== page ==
SLR - July 2018 - Louis Reper II
Timing of Surgical Reduction and Stabilization of Talus Fracture-Dislocations
Reference: Joseph A. Buckwalter V, MD, PhD Robert Westermann, MD Brian Mooers, MD Matthew Karam, MD Brian Wolf, MD, MS. Timing of Surgical Reduction and Stabilization of Talus Fracture-Dislocations. Am J Orthop. 2017 November;46(6):E408–E413.
Scientific Literature Review
Reviewed By: Louis Reper II, DPM
Residency Program: Larkin Community Hospital, South Miami, FL
Podiatric Relevance: Talar fractures although not common present with serious complications, such as avascular necrosis (AVN) and posttraumatic osteoarthritis (PTOA). The purpose of the study was to compare the recent outcomes of surgical treatment with the variables of the patient population, surgery and severity of injury. The main goal was to determine the effect timing of surgery had on the overall outcome of the injury.
Method: This study retrospectively assessed 106 talar fractures classified by the Hawkins and AO/OTA classifications that were all definitively treated with ORIF and compared their outcomes by analyzing postoperative radiographs. They compared outcomes for the development of AVN, PTOA or secondary surgery in open versus closed fractures and separately looked at Hawkins type 3 and 4 fracture-dislocations.
Results: Of the 106 talar fractures compared, 13 (12 percent) were Hawkins 1 fractures, 31 (29 percent) were Hawkins 2 fractures, 25 (24 percent) were Hawkins 3 fractures and seven (7 percent) were Hawkins 4 fractures. Overall, 41 percent (43) of the 106 patients developed AVN/PTOA, which is within the normal range. There was no significant difference in mean age, BMI, presence of polytrauma or surgical timing of the overall group. However, there was a significant difference when comparing all of the open fractures with the development of AVN/PTOA. Fifteen of the 43 patients with AVN/PTOA were open injuries versus 10 of the 63 who did not develop ANV/PTOA were open fractures (35 percent versus 16 percent). Although an open injury was significant for the development of AVN/PTOA for all of the fracture types overall, it was not true for the AO/OTA 81-B3 fracture-dislocation type. Analysis showed 50 percent (5/10) of the 81-B3 open fractures developed AVN/PTOA, half of which were open and half were not. There was no significant difference in mean age, BMI, presence of polytrauma or surgical timing of the 81-B3 group.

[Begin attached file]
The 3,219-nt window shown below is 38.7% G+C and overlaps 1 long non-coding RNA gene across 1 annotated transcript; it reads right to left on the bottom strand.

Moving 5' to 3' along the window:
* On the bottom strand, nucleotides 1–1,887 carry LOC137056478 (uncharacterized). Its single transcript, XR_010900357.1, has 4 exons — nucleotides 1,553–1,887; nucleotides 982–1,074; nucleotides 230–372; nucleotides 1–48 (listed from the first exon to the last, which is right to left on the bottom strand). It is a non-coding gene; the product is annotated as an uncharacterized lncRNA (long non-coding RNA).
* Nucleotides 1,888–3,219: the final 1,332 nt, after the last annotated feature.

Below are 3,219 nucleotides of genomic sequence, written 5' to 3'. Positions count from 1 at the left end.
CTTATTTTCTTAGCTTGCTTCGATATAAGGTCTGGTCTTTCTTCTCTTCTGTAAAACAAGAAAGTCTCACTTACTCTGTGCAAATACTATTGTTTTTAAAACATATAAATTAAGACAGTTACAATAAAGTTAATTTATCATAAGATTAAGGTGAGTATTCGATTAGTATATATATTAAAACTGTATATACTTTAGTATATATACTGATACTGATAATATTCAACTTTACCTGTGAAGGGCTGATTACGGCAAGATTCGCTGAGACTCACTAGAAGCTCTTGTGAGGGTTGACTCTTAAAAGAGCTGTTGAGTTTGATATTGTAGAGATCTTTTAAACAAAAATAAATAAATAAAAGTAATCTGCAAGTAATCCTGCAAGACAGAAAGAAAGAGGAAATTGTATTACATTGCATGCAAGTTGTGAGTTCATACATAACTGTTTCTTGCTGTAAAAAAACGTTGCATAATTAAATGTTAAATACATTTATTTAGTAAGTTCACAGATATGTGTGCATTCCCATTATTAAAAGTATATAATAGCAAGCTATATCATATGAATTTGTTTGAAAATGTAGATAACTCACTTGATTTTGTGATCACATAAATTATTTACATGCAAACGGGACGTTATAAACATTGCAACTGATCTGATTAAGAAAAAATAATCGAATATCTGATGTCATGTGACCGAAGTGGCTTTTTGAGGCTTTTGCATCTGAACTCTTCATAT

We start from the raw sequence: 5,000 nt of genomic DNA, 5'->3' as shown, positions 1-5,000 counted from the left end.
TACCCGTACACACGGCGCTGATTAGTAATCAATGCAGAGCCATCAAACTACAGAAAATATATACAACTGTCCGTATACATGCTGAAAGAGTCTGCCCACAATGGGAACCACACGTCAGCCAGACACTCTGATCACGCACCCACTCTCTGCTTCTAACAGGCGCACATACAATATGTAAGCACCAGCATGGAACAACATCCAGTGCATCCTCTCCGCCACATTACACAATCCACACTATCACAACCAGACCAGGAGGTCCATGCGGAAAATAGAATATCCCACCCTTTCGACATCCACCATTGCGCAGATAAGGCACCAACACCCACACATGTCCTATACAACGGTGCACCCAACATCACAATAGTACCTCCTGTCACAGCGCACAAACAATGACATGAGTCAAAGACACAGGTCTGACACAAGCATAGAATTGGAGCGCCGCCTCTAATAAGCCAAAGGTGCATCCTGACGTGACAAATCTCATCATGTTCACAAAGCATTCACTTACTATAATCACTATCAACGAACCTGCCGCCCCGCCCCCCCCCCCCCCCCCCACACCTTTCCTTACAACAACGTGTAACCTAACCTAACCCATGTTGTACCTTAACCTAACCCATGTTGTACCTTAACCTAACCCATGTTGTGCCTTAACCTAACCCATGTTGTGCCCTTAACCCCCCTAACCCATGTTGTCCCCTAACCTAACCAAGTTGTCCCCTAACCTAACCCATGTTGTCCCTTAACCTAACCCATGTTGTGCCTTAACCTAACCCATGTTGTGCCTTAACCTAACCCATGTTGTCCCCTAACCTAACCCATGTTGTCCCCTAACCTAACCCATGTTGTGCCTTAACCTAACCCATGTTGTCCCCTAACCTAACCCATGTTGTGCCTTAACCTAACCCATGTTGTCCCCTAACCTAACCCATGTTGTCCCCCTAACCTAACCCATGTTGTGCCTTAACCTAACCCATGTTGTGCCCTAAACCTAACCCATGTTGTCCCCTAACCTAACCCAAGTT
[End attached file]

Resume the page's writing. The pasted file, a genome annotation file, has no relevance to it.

Conclusion: This study’s results suggested that there should not be as much an emphasis on surgical timing as should be on the severity of the injury for surgical reduction and stabilization of talus fracture dislocations. So in the absence of open fractures, skin necrosis or soft-tissue/neurovascular compromise, they suggest that talar fracture dislocations be surgically reduced and fixated when optimal resources are available.